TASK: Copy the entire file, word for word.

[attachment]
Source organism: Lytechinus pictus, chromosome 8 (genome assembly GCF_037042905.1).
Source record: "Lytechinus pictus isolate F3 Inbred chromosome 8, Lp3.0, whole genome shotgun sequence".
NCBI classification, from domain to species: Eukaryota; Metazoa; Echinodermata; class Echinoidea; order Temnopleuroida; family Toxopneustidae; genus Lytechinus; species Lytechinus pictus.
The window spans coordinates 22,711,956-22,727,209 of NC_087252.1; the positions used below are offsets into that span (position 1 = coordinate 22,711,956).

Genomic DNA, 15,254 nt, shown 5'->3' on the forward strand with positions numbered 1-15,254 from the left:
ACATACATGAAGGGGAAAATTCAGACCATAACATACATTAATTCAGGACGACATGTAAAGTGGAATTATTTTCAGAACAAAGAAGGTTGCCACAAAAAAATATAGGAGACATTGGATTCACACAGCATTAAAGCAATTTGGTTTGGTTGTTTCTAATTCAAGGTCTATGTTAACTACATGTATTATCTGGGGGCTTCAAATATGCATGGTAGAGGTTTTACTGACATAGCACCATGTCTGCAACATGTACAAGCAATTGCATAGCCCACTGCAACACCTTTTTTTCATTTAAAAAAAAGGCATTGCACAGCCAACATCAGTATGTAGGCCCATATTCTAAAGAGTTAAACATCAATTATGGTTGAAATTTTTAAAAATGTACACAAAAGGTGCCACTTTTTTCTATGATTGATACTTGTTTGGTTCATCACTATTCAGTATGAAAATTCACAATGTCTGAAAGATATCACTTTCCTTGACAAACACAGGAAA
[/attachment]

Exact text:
Source organism: Lytechinus pictus, chromosome 8 (genome assembly GCF_037042905.1).
Source record: "Lytechinus pictus isolate F3 Inbred chromosome 8, Lp3.0, whole genome shotgun sequence".
NCBI classification, from domain to species: Eukaryota; Metazoa; Echinodermata; class Echinoidea; order Temnopleuroida; family Toxopneustidae; genus Lytechinus; species Lytechinus pictus.
The window spans coordinates 22,711,956-22,727,209 of NC_087252.1; the positions used below are offsets into that span (position 1 = coordinate 22,711,956).

Genomic DNA, 15,254 nt, shown 5'->3' on the forward strand with positions numbered 1-15,254 from the left:
ACATACATGAAGGGGAAAATTCAGACCATAACATACATTAATTCAGGACGACATGTAAAGTGGAATTATTTTCAGAACAAAGAAGGTTGCCACAAAAAAATATAGGAGACATTGGATTCACACAGCATTAAAGCAATTTGGTTTGGTTGTTTCTAATTCAAGGTCTATGTTAACTACATGTATTATCTGGGGGCTTCAAATATGCATGGTAGAGGTTTTACTGACATAGCACCATGTCTGCAACATGTACAAGCAATTGCATAGCCCACTGCAACACCTTTTTTTCATTTAAAAAAAAGGCATTGCACAGCCAACATCAGTATGTAGGCCCATATTCTAAAGAGTTAAACATCAATTATGGTTGAAATTTTTAAAAATGTACACAAAAGGTGCCACTTTTTTCTATGATTGATACTTGTTTGGTTCATCACTATTCAGTATGAAAATTCACAATGTCTGAAAGATATCACTTTCCTTGACAAACACAGGAAA